Why Interest in CBG is Growing and What you Need to Know

Why Interest in CBG is Growing and What you Need to Know

The cannabis plant is a reservoir of natural compounds: more than 500 have been identified to date, of which over a hundred are classified as phytocannabinoids. From these we are finding an increasing number of treatments for numerous medical conditions. Alongside THC and CBD, lesser-known cannabinoids are starting to come under the microscope. CBG is one of these. First isolated from hash in 1964 by Israeli chemists Raphael Mechoulam and Yechiel Gaoni, CBG has been relatively unexplored until the last decade. Until now, there have been no clinical studies with the compound, so what we know about CBG in terms of its therapeutic potential stems from in vitro and animal studies, and anecdotal evidence. What is CBG? CBG is non-psychoactive and usually appears in relatively low concentrations in the cannabis plant, although recently some breeders have managed to increase its content. It has gained attention for its purported antibacterial, antitumor, analgesic, anti-inflammatory and neuroprotective properties, putting it in the running alongside CBD for its therapeutic potential, legal status, and the fact that it doesn’t get you high. CBG is the ‘mother compound’ in the cannabis plant, from which all the psychoactive compounds that we know and love are produced. During the flowering cycle CBGA (the acid form of CBG) is the first cannabinoid that the plant biosynthesises. This is then converted into THCA (the precursor of THC), CBDA (the precursor of CBD), and CBCA (the precursor of CBC and CBL) with the help of enzymes. Once this is complete there…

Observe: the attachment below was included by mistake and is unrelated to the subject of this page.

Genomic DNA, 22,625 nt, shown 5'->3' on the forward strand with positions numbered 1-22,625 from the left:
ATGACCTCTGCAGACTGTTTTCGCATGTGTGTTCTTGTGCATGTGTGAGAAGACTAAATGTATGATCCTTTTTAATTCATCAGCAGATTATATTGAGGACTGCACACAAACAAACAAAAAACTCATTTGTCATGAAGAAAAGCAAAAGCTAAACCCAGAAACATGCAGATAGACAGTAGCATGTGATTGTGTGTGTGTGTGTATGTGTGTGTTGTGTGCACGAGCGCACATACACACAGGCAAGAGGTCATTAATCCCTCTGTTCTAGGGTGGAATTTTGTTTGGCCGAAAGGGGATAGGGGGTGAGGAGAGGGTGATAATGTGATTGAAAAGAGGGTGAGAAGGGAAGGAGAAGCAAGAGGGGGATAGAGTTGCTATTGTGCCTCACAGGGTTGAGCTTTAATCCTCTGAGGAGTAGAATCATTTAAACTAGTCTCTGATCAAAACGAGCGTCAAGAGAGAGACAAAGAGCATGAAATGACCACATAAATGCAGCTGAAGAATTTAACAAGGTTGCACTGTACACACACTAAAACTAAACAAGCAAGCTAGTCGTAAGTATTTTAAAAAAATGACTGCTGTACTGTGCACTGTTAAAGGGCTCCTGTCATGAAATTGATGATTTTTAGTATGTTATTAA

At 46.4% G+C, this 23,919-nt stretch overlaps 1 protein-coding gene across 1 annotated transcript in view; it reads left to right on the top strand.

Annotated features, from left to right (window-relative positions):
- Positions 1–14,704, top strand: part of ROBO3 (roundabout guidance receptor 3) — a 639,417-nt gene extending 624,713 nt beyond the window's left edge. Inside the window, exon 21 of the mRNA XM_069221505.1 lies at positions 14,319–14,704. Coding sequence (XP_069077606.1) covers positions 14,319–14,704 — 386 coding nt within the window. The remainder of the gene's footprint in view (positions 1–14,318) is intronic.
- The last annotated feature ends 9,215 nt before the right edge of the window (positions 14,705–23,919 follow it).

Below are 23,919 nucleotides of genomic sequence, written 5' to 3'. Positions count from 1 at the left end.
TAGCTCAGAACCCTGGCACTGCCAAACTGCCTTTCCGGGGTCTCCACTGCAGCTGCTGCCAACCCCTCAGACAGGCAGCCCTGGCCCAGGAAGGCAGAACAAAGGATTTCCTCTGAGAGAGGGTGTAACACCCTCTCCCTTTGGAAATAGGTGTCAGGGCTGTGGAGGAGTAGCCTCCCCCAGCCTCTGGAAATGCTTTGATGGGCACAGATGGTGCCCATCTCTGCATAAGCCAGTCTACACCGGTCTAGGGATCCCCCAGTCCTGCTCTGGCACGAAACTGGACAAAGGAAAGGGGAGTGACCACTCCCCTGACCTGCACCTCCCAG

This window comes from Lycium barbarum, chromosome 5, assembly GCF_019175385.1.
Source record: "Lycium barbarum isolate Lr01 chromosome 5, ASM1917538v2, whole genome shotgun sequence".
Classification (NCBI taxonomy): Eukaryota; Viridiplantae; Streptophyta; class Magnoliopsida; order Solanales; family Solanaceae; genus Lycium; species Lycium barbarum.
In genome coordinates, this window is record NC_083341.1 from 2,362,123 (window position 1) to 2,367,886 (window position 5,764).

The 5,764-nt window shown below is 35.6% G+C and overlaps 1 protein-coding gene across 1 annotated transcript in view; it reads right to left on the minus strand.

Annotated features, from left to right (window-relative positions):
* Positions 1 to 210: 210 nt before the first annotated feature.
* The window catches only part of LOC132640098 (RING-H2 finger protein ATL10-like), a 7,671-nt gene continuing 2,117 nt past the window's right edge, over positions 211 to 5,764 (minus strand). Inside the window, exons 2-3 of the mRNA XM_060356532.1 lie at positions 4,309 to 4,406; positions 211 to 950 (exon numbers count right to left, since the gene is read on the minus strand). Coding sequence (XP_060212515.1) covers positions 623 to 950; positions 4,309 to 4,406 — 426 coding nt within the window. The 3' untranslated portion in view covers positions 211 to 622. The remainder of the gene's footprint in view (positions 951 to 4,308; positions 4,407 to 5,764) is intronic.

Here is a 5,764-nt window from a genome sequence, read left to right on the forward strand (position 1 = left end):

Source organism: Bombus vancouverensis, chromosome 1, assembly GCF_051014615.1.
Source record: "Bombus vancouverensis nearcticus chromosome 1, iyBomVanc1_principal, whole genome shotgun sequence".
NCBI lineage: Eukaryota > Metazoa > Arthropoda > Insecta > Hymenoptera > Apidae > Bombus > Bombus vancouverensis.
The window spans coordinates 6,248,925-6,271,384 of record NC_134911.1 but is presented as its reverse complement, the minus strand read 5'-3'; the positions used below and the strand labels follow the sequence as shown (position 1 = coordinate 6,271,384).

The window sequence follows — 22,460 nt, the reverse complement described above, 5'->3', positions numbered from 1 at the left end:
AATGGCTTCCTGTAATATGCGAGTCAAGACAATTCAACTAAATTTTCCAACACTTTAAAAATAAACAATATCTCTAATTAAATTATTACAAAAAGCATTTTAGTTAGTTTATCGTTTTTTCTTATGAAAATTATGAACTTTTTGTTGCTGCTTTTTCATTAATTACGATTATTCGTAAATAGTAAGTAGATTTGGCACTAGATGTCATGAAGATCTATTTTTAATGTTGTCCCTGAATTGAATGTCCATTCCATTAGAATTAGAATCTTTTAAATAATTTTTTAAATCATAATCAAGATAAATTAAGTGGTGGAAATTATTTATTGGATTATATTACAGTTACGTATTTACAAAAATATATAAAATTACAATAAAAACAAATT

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Source : seedman
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